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2009年7月份,我给一个老朋友(Simon FT-MBA,2010春季班)为申请MBA而写的Essay提了几点比较关键的修改建议。后来,她成功拿到Simon的Offer。再后来,她建议我做留学DIY咨询方面的工作,并向我介绍了我的第一个客户。最终,我的第一个客户也成功拿到几个TOP16商学院的面试并顺利拿到Duke Fuqua商学院MBA的录取。 本人毕业于上海复旦大学管理学院国际企业管理系,属于商科科班出身并且做过管理工作、有领导经验的人士。

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留学参考:Classic Mistakes By Non-U.S. Applicants  

2016-12-04 02:53:55|  分类: DIY留学综合信息 |  标签: |举报 |字号 订阅

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留学参考:Classic Mistakes By Non-U.S. Applicants

 


BY: DEBORAH KNOX ON FEBRUARY 12, 2016

Deborah Knox is founder and CEO of Insight Admissions. While she works extensively with traditional MBA applicants, she loves the challenge of assisting qualified nontraditional candidates. Devoted to the study of leadership excellence, Deborah has also served as a researcher and editor on numerous book projects for best-selling management author Jim Collins.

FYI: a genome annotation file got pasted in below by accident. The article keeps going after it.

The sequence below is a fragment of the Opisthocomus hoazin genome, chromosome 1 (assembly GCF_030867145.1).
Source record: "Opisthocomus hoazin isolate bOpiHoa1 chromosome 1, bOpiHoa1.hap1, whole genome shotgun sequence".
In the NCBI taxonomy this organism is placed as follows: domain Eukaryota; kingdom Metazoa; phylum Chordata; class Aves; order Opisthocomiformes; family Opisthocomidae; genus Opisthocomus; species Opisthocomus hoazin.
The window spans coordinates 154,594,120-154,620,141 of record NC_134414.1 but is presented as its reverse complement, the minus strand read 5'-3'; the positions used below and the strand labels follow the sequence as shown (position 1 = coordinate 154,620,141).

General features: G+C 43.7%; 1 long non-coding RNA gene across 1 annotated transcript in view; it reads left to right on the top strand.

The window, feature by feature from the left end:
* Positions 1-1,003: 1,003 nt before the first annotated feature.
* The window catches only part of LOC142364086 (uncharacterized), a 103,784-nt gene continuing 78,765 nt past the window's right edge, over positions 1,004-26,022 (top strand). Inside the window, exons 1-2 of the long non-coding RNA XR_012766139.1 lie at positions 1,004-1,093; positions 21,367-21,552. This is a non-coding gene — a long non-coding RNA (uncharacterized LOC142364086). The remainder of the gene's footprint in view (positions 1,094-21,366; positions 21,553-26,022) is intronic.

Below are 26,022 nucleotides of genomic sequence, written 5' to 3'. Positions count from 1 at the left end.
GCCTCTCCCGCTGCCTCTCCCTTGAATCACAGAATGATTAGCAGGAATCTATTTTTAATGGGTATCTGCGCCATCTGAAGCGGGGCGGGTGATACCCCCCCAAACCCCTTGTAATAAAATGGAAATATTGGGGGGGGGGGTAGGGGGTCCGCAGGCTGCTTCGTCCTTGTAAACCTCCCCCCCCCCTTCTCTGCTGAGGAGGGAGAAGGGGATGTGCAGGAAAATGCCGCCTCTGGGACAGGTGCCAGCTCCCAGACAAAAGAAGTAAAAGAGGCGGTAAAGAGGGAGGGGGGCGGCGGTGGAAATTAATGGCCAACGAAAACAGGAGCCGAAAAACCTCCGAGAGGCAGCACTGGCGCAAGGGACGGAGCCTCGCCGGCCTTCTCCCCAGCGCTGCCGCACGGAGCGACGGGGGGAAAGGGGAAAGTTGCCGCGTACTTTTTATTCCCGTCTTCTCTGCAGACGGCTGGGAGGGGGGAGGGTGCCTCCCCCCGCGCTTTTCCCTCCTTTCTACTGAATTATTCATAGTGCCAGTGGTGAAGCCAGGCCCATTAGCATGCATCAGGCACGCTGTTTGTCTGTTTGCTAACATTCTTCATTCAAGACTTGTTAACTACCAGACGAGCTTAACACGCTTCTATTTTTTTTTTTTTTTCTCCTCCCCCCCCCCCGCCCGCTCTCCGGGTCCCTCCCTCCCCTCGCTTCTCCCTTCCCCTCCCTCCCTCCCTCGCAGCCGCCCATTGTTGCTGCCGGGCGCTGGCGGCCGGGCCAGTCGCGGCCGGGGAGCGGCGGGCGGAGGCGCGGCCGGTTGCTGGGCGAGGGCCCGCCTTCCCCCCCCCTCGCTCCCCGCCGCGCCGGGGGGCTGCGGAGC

I’ve had the pleasure of working with numerous international MBA applicants over the past 11+ years, and they’ve helped me get a better understanding of what’s happening across the globe, picking up where theEconomist and my travels have left off. In the process, I’ve noticed that while individual applicants and their respective countries’ cultures vary, there are some common challenges they face when applying to U.S. business schools. These MBA programs are looking for attributes that are valued in American business culture that may not be (or may even be frowned upon) in other cultures. I’d like to elaborate on those below, plus provide a few other tips that may be useful to foreign-born applicants. (Please note that I’m not suggesting one culture is better than another; my job is to point out what American admissions’ committees and schools tend to value, and help my clients highlight those qualities where they exist.)

IT’S ALL ABOUT ME

One of the first things that started to capture my attention when working with international applicants was how frequently they used “we” and how little (if ever) they used “I” when talking about their accomplishments. Here’s a typical example: